It's kind of a boring debate to me, because I think alternative energy is a huge deal even if you remove that specific issue.

Exactly.

But the argument is really about what to do re: oil and the Middle East, anyway.

conservatives: We must keep using oil!! The oil companies can't just be left in the dust!! If the Arabs terrorists attack again, we'll throw more money at the military and beat them down teh hardz!!!!1!1! LOL military rulez!!1!!!!

liberals: The oil companies are rapacious and greedy, and drilling is not so great for the environment, at least in the short term. Additionally, it makes more sense to simply stop giving money to the terrorists, than to keep giving them money, then have to spend even MORE money fighting them. They'll be too occupied with feeding themselves to plot against us, if we stop paying them.

http://24.media.tumblr.com/tumblr_m2g3zpEP2S1r83ei3o1_500.png
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Dan_Frank
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I laughed, Sam.
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steven
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yeah, I Mary Sue'd that one a bit.

In other news, I bet I could turn Sam into a Republican if I preached against it enough.

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steven
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quote:
Originally posted by stilesbn:
quote:
Originally posted by steven:
quote:
Originally posted by umberhulk:
His arguments were always based on the idea that global warming was natural and cyclical, with pollution effecting only on a marginal scale.

It's kind of a boring debate to me, because I think alternative energy is a huge deal even if you remove that specific issue.

Exactly.

But the argument is really about what to do re: oil and the Middle East, anyway.

conservatives: We must keep using oil!! The oil companies can't just be left in the dust!! If the Arabs terrorists attack again, we'll throw more money at the military and beat them down teh hardz!!!!1!1! LOL military rulez!!1!!!!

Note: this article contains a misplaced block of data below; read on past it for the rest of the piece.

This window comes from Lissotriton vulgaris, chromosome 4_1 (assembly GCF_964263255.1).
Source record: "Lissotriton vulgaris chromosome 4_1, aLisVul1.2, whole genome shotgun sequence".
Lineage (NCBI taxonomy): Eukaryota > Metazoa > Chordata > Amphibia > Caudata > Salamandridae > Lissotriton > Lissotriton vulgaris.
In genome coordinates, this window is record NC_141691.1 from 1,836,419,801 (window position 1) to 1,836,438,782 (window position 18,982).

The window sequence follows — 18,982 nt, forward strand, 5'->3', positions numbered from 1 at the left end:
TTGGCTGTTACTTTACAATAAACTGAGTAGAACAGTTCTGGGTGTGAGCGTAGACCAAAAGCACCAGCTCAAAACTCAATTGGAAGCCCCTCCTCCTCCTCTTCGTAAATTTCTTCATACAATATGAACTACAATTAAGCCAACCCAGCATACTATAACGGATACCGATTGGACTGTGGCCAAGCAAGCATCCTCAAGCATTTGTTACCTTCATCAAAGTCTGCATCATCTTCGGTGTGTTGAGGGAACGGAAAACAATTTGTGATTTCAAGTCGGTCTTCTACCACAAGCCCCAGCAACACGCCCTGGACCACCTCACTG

liberals: The oil companies are rapacious and greedy, and drilling is not so great for the environment, at least in the short term. Additionally, it makes more sense to simply stop giving money to the terrorists, than to keep giving them money, then have to spend even MORE money fighting them. They'll be too occupied with feeding themselves to plot against us, if we stop paying them.

Hey I can play that game too.

Liberals: Oil is so evil! We need to stop using it immediately! I don't care if it completely tanks our economy or whatever other consequences there are! We must stop all the oils! Save the earth, mother nature will shine down upon us and bath us in warm and fuzzy sunshine when we bow down to her!

Conservatives: Yeah it would be pretty cool to not have a dependency on oil, but the technology just isn't quite there yet. When it gets there we'll have cheaper more reliable and sustainable options. We don't have much of a choice until we get there though.

Well, if we can reduce our need for oil, then the demand for oil will go down, which will reduce the PRICE. this, in turn, will save us money, while also putting a crimp in the terrorists' plans.

But yes, there are crazies on both sides of the equation.

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Blayne Bradley
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stilesbn do you agree with the conservative position in your war on straw post?